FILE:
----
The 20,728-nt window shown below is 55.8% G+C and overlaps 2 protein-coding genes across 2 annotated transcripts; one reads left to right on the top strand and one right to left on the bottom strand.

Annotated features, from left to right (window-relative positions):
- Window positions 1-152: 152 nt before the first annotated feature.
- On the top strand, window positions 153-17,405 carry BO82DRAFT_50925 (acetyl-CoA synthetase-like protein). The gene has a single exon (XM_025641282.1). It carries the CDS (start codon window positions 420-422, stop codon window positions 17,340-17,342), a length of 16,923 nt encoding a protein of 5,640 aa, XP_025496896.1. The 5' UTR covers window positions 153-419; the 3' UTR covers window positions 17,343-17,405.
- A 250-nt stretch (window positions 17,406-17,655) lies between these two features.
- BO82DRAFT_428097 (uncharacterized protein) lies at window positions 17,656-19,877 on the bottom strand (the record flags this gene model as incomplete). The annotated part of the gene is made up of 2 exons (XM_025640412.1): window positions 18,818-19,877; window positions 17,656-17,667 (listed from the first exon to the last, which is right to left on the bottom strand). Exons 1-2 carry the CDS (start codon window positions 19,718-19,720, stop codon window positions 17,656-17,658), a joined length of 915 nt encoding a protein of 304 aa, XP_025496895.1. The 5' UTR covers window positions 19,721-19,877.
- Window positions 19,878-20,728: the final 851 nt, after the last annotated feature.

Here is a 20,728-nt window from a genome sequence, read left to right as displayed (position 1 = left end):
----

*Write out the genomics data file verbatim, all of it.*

The 20,728-nt window shown below is 55.8% G+C and overlaps 2 protein-coding genes across 2 annotated transcripts; one reads left to right on the top strand and one right to left on the bottom strand.

Annotated features, from left to right (window-relative positions):
- Window positions 1-152: 152 nt before the first annotated feature.
- On the top strand, window positions 153-17,405 carry BO82DRAFT_50925 (acetyl-CoA synthetase-like protein). The gene has a single exon (XM_025641282.1). It carries the CDS (start codon window positions 420-422, stop codon window positions 17,340-17,342), a length of 16,923 nt encoding a protein of 5,640 aa, XP_025496896.1. The 5' UTR covers window positions 153-419; the 3' UTR covers window positions 17,343-17,405.
- A 250-nt stretch (window positions 17,406-17,655) lies between these two features.
- BO82DRAFT_428097 (uncharacterized protein) lies at window positions 17,656-19,877 on the bottom strand (the record flags this gene model as incomplete). The annotated part of the gene is made up of 2 exons (XM_025640412.1): window positions 18,818-19,877; window positions 17,656-17,667 (listed from the first exon to the last, which is right to left on the bottom strand). Exons 1-2 carry the CDS (start codon window positions 19,718-19,720, stop codon window positions 17,656-17,658), a joined length of 915 nt encoding a protein of 304 aa, XP_025496895.1. The 5' UTR covers window positions 19,721-19,877.
- Window positions 19,878-20,728: the final 851 nt, after the last annotated feature.

Here is a 20,728-nt window from a genome sequence, read left to right as displayed (position 1 = left end):